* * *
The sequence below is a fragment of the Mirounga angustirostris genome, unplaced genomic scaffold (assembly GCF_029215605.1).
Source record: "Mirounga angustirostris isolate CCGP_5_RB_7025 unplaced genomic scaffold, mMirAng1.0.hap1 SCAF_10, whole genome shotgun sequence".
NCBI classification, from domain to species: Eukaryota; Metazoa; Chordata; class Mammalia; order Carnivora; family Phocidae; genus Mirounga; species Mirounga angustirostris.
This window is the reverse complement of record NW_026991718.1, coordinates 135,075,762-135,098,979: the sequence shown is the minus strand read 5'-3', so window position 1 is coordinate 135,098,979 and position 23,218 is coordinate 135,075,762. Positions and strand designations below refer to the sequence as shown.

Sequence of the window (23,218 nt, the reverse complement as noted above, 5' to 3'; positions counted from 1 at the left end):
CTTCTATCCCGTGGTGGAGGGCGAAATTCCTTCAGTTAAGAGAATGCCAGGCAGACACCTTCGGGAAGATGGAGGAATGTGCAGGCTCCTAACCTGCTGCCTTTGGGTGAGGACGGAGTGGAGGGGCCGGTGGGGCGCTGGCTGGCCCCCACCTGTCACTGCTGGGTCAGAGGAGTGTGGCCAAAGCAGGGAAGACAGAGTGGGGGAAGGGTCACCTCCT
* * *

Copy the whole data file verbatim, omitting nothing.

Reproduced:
The sequence below is a fragment of the Mirounga angustirostris genome, unplaced genomic scaffold (assembly GCF_029215605.1).
Source record: "Mirounga angustirostris isolate CCGP_5_RB_7025 unplaced genomic scaffold, mMirAng1.0.hap1 SCAF_10, whole genome shotgun sequence".
NCBI classification, from domain to species: Eukaryota; Metazoa; Chordata; class Mammalia; order Carnivora; family Phocidae; genus Mirounga; species Mirounga angustirostris.
This window is the reverse complement of record NW_026991718.1, coordinates 135,075,762-135,098,979: the sequence shown is the minus strand read 5'-3', so window position 1 is coordinate 135,098,979 and position 23,218 is coordinate 135,075,762. Positions and strand designations below refer to the sequence as shown.

Sequence of the window (23,218 nt, the reverse complement as noted above, 5' to 3'; positions counted from 1 at the left end):
CTTCTATCCCGTGGTGGAGGGCGAAATTCCTTCAGTTAAGAGAATGCCAGGCAGACACCTTCGGGAAGATGGAGGAATGTGCAGGCTCCTAACCTGCTGCCTTTGGGTGAGGACGGAGTGGAGGGGCCGGTGGGGCGCTGGCTGGCCCCCACCTGTCACTGCTGGGTCAGAGGAGTGTGGCCAAAGCAGGGAAGACAGAGTGGGGGAAGGGTCACCTCCT